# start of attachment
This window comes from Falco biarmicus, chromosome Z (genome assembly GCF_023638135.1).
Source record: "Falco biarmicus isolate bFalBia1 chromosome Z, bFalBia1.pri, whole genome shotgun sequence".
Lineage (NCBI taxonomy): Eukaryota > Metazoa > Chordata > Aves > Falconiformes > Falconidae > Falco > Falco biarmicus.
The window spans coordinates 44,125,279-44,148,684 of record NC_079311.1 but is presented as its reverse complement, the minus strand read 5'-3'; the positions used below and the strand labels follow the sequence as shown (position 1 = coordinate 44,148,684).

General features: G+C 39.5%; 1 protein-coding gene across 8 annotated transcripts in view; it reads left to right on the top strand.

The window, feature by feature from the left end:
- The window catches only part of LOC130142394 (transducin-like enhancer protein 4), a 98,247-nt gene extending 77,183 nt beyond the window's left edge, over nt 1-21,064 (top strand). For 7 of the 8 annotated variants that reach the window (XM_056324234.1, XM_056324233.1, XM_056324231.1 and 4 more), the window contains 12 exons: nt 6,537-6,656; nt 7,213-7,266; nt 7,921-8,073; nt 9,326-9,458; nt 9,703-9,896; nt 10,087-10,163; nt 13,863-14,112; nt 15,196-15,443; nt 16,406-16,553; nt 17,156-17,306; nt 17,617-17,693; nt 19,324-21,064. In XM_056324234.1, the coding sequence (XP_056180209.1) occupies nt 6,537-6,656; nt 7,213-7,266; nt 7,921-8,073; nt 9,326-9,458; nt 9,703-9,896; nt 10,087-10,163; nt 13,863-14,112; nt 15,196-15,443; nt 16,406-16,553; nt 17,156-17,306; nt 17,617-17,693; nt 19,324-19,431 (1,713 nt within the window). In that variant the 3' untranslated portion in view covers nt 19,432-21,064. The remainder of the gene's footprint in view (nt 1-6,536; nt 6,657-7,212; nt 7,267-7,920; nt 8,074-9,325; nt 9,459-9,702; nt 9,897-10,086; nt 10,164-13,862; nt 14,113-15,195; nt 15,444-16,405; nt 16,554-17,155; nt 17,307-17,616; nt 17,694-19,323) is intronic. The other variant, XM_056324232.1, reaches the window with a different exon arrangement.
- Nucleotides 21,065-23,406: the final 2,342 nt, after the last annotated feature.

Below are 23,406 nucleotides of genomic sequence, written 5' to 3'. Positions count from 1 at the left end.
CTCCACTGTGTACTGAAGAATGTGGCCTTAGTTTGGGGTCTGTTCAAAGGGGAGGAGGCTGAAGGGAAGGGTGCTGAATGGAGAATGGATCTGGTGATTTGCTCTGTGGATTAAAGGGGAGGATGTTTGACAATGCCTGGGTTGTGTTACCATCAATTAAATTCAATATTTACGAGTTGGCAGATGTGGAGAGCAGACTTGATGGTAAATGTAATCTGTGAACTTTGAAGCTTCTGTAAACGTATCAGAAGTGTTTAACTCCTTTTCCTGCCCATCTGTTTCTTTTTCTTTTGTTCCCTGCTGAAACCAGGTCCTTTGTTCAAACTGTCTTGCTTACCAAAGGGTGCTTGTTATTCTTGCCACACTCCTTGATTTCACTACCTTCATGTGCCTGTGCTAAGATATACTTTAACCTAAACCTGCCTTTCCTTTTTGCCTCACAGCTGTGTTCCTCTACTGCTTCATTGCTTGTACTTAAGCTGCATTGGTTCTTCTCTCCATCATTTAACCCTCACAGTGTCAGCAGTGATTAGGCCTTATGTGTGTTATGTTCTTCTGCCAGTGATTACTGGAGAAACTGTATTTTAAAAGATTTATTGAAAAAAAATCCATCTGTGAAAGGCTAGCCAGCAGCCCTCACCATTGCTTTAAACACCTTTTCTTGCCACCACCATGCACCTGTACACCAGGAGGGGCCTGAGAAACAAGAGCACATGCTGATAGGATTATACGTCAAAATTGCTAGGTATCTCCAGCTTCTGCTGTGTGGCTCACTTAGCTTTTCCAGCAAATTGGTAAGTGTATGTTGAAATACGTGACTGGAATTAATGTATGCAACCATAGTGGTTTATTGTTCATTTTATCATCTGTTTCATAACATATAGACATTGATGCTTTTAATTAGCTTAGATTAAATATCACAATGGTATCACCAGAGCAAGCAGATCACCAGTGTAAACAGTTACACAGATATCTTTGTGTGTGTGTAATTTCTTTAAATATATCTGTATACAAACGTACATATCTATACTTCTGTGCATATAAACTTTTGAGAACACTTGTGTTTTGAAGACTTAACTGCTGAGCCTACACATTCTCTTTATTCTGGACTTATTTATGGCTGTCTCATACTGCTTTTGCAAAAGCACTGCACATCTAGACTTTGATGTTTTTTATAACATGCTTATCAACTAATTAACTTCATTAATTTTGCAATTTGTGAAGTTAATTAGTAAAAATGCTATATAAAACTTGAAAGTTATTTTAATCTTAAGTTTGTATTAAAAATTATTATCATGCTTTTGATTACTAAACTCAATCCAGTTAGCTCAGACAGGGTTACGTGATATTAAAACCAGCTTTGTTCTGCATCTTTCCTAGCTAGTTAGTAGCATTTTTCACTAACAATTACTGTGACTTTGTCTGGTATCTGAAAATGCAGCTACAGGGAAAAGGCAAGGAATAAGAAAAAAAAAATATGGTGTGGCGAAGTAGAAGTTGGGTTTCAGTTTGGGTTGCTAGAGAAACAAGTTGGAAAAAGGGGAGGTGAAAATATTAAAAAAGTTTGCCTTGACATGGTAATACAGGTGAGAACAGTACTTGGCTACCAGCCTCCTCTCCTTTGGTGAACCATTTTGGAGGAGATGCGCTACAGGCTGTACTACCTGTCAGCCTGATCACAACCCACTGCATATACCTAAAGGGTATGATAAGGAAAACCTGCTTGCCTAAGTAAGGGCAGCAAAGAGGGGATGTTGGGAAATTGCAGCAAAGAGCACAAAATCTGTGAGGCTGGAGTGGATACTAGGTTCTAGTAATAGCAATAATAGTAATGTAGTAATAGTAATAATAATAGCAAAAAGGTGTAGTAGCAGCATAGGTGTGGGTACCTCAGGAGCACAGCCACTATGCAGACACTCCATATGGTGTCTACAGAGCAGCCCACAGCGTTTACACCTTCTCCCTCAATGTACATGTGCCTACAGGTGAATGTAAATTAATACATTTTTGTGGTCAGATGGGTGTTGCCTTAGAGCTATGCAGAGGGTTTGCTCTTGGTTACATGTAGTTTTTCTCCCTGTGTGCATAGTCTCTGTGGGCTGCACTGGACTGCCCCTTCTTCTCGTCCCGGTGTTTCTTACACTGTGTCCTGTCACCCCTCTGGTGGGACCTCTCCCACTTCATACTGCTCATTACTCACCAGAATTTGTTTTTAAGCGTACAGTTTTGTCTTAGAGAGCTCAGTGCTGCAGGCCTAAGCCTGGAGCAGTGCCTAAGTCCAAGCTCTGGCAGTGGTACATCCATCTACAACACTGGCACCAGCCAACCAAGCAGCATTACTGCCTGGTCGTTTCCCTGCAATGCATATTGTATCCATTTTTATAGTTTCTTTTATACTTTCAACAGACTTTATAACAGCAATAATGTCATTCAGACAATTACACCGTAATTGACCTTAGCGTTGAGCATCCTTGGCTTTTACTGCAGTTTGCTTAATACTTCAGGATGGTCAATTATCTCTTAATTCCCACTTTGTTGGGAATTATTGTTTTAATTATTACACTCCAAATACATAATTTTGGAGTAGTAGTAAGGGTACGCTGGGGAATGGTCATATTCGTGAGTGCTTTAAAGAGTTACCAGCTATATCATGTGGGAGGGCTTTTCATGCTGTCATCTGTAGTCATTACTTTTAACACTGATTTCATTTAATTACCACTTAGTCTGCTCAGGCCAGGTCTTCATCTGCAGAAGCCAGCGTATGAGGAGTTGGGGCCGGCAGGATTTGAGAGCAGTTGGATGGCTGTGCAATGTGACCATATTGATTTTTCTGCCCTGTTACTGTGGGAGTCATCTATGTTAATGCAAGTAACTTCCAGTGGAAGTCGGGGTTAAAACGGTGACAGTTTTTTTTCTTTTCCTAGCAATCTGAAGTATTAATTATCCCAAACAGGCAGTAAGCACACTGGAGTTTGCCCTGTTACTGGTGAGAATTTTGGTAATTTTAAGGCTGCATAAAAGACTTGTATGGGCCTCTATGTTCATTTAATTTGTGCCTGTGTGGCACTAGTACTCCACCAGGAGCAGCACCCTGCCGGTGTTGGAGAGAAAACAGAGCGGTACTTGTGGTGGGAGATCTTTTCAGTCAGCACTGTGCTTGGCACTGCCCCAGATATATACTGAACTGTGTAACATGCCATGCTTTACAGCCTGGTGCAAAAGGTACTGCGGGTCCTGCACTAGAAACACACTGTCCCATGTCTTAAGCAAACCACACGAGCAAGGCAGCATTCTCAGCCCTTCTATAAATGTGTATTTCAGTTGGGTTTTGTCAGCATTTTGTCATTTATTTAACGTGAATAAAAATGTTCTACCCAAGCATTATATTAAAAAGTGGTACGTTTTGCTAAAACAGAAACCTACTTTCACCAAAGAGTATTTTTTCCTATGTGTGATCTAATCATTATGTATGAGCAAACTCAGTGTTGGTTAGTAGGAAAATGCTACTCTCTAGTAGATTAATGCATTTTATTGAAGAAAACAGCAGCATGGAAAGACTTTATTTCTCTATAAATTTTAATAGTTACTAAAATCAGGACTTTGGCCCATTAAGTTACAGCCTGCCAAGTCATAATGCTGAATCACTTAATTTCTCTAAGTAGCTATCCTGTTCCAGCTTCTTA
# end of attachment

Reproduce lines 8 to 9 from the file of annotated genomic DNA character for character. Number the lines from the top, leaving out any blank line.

- Nucleotides 21,065-23,406: the final 2,342 nt, after the last annotated feature.

Below are 23,406 nucleotides of genomic sequence, written 5' to 3'. Positions count from 1 at the left end.